The Perfect Storm

Rachel Hollis and her destructive wake of fake feminism.

It’s not the first time author & speaker Rachel Hollis has had negative press in her (relatively short) career thus far, and probably not the last. But on Thursday, the New York Times published an exposé of her wild rise to fame in 2018 that culminated with the recent backlash from the world’s worst apology on social media. A couple of weeks ago Hollis was called out for her vapid video response on social media where she basically bragged about working hard enough to afford a housekeeper (whom she referred to as the woman who “cleans my toilets”) as if it had nothing to do with her privilege and whiteness. She later said the reason she works so hard is so that she can afford to live a life that’s not “relatable,” which is notable considering she became a multi-millionaire by marketing the heck out of her supposed relatability. The article also briefly touched on previous accusations of plagiarism, or lack of sufficient attribution, depending on who you talk to, and you can read more about that in this Buzzfeed article from January 2019.

Previously, I haven’t had much to say about her, because admittedly I have not read her books. But there’s a reason for that. Back in 2018 when her first book came out, entitled Girl, Wash Your Face, and the reviews started rolling in, my gut reaction was an eyeroll quickly followed by “bitch, don’t tell me what to do.” I couldn’t put my finger on it at the time, there was just this air of inauthenticity around her, and it smelled like patriarchy. At the time I didn’t have the terminology to describe why it prompted that reaction. But three more years of deconstruction later, and I think I’m finally figuring out why the stench was familiar.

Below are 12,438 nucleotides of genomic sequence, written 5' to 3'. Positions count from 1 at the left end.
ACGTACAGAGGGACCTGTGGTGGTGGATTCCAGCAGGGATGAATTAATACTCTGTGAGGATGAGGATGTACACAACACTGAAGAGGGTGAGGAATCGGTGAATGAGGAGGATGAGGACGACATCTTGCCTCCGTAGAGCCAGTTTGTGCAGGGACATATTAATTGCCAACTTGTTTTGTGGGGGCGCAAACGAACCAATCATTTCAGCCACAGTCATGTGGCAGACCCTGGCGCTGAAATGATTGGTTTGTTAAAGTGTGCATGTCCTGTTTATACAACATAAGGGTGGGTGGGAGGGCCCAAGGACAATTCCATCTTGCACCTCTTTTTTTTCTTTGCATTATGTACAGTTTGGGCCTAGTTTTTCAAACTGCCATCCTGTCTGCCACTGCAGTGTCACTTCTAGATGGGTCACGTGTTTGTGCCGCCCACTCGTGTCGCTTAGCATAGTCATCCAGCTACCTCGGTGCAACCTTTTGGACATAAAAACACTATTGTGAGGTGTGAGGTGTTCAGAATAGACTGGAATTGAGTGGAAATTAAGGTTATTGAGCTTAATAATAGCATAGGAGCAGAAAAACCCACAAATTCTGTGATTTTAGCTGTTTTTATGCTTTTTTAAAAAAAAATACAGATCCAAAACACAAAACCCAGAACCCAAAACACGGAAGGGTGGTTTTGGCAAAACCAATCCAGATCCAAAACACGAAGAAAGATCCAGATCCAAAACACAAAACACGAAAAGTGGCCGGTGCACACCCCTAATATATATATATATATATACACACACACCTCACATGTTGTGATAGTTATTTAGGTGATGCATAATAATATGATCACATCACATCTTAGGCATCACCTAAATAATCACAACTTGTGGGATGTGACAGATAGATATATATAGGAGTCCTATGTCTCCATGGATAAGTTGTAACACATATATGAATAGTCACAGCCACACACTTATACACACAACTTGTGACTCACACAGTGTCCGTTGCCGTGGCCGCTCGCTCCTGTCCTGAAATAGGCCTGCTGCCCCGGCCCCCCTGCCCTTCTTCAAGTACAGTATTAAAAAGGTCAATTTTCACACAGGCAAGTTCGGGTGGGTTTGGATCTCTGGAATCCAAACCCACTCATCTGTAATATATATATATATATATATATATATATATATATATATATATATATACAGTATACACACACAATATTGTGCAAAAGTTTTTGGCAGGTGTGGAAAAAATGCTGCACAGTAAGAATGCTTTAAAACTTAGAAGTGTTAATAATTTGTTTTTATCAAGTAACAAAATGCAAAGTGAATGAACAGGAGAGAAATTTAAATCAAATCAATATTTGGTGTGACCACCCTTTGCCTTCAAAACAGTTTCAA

Before writing this, I wanted to hear more detail on Hollis’ tactics, and a twitter follower recommended Kate Kennedy’s podcast “Be There in Five.” So I took a few hours over the course of a couple days to listen to her deep dive; “Rachel Hollis & The Rose Colored Glass Ceiling.” Not only was my initial instinct to stay far, far away from Girl, Wash Your Face validated on a visceral level , but I also learned her tactics were far more dangerous than I ever imagined possible. Kate brilliantly and succinctly examines why Hollis’ concepts and methods are not only highly problematic, but also unethical and irresponsible. But the connection I was waiting for, and hoping she would make, came about three quarters through part 1. Kate had just played a series of clips from MLM (multilevel marketing) upline sellers regurgitating Hollis’ mantras and verbiage on zoom calls with their teams. They were using Rachel’s signature “tough love” style, lots of yelling and harsh tones in an effort to motivate and activate. When the clips ended, Kate said the following: “-this evangelical style of business coaching, it illuminates insecurities that aren’t there, it makes people think there’s a deficit that they never felt before and then when it’s pointed out they can’t ignore it and then they’re chasing it.” I may or may not have clapped and hollered out loud in agreement. (You can take the girl out of the Pentecostal church, but you can’t take the Pentecostal out of the girl…) Not shockingly, it’s been reported that Rachel has said she herself is the daughter of a Pentecostal preacher. And I feel strongly the implications of this fact run far deeper than her non-religious fans would like to believe.